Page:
By the time Tom Wilson returns to playing hockey in two weeks, the cherry blossoms will almost be ready to bloom in Washington. When he steps on the ice to face the New York Rangers March 20, Wilson will have been suspended for a total of 30 regular-season, playoff and pre-season games and been fined in excess of $1.2 million in his career. And that doesn’t even take into account the fact that the NHL has given him more mulligans than the world’s most dishonest golfer gives himself on a Sunday afternoon.
And judging by his past behavior, Tom Wilson will have learned nothing. Absolutely nothing. This was all supposed to be behind Wilson when he had his 20-game suspension for drilling Oskar Sundqvist commuted to 14 games back in 2018. We were fed the narrative that Tom Wilson has changed, that he’s committed to playing on the right side of the rulebook. The NHL has sat him down to talk about his style of play so many times that there’s probably a Tom Wilson Naughty Chair in the league’s head office.
You might be inclined to look at the most recent seven-game suspension Wilson received for “boarding” and be led to believe that the NHL came down hard on a repeat miscreant. But the opposite is actually true. What the NHL continues to do is enable Wilson. Aided by the Capitals and the NHL Players’ Association, who in the face of all logic choose to defend the indefensible, the hockey establishment continues to support Wilson and the way he plays.
The suspension is substantial to be sure. NHL deputy commissioner Bill Daly told TheHockeyNews.com before the season that the truncated campaign would not have an effect on the length of suspensions, so we have to assume this would have been a seven-gamer in any season. But the reality is that a seven-game sentence in a 56-game season is the equivalent of 10 games in an 82-game season. Given Wilson’s rap sheet and the circumstances surrounding the hit, 10 games is not near enough, but it’s a lot by NHL standards.
But when you drill down into the justification for the suspension, that’s when you see the enabling. Even though director of player safety George Parros unequivocally acknowledges that Wilson made direct contact with Boston Bruins’ defenseman Brandon Carlo’s head on the hit in question Friday night, the league refused to punish him under Rule 48, the one that governs blows to the head. And it’s important to note that boarding suspensions are routinely shorter than those meted out for hits to the head.
Take the words Parros said himself in the NHL’s suspension video and if you can figure out how the NHL came up with a boarding infraction, please let us know. “With the puck bouncing in Carlo’s skates as he attempts to locate it,” Parros says in the video, “Wilson approaches from outside his field of vision and delivers a high, hard hit that makes direct contact with Carlo’s head, driving it violently into the glass and causing an injury. This is boarding.”
Really? Because when you say that Wilson makes direct contact with Carlo’s head, it actually makes it sound an awful lot like a headshot. And then, later in the video, when Parros says, “What separates this hit from others is the direct and significant contact to a defenseless players’ head and face, causing a violent impact with the glass,” well, you can excuse all of us for wondering why the league simply didn’t apply Rule 48 to the hit.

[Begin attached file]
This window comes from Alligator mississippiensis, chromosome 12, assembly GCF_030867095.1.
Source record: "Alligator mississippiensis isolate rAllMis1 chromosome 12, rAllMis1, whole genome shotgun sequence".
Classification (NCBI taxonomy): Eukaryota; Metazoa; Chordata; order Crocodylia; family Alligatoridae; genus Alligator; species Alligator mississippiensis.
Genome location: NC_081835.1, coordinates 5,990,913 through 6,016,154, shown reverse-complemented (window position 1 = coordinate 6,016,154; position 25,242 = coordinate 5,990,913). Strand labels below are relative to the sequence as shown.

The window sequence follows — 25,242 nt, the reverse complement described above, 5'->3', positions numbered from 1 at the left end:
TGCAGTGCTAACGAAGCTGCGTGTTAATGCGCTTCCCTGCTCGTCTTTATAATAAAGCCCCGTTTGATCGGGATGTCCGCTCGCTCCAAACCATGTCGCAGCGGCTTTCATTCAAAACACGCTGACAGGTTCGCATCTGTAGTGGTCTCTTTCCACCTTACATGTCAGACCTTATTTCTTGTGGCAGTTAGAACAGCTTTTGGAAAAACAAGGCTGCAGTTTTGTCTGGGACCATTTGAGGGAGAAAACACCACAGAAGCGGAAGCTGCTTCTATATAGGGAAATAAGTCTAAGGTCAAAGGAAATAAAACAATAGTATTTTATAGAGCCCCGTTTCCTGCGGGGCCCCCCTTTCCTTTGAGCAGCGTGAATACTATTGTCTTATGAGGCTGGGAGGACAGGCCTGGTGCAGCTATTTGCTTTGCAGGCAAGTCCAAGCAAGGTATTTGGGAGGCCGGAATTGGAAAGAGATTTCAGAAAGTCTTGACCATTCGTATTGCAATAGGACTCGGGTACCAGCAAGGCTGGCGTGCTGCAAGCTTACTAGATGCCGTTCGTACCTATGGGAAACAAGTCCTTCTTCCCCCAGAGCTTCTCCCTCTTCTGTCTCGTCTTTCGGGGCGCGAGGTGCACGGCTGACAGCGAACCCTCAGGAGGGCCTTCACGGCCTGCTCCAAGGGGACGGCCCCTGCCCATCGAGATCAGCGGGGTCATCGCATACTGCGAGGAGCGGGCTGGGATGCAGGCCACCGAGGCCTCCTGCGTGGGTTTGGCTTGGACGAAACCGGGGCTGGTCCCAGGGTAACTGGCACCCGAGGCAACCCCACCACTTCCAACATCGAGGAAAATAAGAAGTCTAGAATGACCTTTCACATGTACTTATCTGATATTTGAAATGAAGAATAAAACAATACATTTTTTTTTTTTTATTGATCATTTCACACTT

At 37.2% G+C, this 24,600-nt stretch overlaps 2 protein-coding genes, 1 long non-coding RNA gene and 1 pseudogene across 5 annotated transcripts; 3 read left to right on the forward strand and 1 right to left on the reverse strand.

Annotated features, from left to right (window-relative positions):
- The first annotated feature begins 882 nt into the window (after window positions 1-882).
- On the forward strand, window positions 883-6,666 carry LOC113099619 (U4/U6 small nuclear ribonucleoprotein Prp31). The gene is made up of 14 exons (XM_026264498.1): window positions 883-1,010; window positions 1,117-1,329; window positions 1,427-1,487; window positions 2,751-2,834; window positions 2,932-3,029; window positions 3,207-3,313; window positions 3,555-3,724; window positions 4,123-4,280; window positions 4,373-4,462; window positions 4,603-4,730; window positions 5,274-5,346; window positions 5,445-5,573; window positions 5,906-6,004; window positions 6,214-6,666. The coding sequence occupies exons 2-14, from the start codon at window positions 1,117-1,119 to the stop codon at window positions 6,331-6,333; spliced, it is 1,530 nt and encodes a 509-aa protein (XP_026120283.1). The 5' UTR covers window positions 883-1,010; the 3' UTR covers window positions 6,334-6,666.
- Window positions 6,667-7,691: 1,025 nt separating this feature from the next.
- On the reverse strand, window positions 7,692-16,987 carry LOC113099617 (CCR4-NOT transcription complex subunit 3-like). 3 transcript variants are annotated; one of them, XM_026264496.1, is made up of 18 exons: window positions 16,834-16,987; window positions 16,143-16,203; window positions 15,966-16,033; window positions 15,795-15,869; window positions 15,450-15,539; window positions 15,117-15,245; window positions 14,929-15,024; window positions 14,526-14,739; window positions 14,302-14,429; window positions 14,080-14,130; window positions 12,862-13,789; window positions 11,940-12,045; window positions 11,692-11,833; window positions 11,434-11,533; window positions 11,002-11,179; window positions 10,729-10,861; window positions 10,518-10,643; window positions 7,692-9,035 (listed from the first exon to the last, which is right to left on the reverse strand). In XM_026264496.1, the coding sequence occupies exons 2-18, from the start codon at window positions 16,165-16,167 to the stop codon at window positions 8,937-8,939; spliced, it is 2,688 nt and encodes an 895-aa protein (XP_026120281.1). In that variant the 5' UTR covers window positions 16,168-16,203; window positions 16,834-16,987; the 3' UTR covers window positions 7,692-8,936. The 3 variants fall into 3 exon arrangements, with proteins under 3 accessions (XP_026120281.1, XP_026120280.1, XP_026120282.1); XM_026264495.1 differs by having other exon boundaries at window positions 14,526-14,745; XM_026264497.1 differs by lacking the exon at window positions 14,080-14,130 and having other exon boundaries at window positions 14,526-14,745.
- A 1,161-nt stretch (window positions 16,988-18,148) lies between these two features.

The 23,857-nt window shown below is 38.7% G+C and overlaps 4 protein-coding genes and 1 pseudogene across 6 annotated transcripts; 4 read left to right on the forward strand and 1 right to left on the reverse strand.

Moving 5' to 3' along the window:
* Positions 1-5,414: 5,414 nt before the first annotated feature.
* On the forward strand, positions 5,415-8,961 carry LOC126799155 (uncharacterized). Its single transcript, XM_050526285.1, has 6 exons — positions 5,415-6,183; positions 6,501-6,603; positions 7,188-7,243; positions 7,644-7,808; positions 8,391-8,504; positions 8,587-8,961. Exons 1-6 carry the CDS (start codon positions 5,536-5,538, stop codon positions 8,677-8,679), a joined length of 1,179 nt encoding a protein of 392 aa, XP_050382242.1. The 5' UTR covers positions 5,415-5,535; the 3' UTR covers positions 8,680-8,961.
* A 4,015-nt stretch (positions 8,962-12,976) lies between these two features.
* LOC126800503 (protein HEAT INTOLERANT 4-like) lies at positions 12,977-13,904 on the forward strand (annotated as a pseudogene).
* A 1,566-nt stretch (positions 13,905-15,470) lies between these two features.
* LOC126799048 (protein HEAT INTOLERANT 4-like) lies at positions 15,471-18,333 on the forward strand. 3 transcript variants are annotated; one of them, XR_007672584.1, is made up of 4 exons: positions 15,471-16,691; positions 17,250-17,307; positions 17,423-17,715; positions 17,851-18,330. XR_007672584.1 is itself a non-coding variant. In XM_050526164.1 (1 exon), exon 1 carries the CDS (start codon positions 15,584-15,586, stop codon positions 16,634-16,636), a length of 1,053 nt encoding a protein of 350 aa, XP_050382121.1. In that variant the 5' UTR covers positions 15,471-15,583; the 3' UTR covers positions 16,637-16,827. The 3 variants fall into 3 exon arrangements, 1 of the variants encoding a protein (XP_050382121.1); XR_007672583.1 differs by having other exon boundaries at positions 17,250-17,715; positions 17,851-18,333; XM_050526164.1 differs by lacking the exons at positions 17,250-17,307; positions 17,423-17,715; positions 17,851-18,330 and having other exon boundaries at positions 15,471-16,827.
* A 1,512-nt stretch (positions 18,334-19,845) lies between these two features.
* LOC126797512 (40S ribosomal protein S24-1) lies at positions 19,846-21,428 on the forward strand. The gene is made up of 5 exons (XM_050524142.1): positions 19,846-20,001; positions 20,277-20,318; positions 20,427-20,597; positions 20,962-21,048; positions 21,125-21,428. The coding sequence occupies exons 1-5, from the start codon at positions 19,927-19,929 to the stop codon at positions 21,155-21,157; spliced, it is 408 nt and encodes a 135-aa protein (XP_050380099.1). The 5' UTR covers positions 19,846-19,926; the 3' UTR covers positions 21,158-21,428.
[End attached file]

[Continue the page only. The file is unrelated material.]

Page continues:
Again, it’s important to note that boarding is usually penalized less severely than headshots are. So what message is the NHL sending to Tom Wilson here? Well, you can’t help but think they’re trying to tell everyone publicly that they’re serious about curbing his behavior, privately they are all cutting the guy a break by not penalizing him under Rule 48. Which essentially encourages him to keep playing the way he plays.
It’s so contradictory. Those in the hockey establishment are quickly to cluck their tongues at some of the dangerous things that happened in the two-game series between the Capitals and Bruins last week, all the while secretly loving every bit of it. Those in the NHL will publicly defend their referees, claiming they’re the best in the world, even as a good part of the blame for all of this lies at the feet of Dean Morton and Pierre Lambert, who worked both games and allowed the Trent Frederic clown show in the first game to start the chain of events that led to Wilson’s hit, a hit neither of them saw fit to penalize. Nor did they penalize the laundry list of dirty plays that ensued, with the exception of giving Alex Ovechkin a two-minute slashing penalty for spearing Frederic in the privates. No wonder players believe they have to police the game themselves. It’s because the NHL refuses to fulfill its mandate and do it for them.
It’s also because those in the highest positions of power in the game, the disproportionate majority of them ex-players, love this stuff. For them, it’s as precious as oxygen. That’s why there’s a good chance that after Tom Wilson serves his seven games, he’ll keep playing the way he does. And the NHL will continue to enable it to happen.
One again, the NHL had a golden opportunity to send a message, a very real message, to Tom Wilson and players who play like him. And once again, it failed to do so. Carry on, then…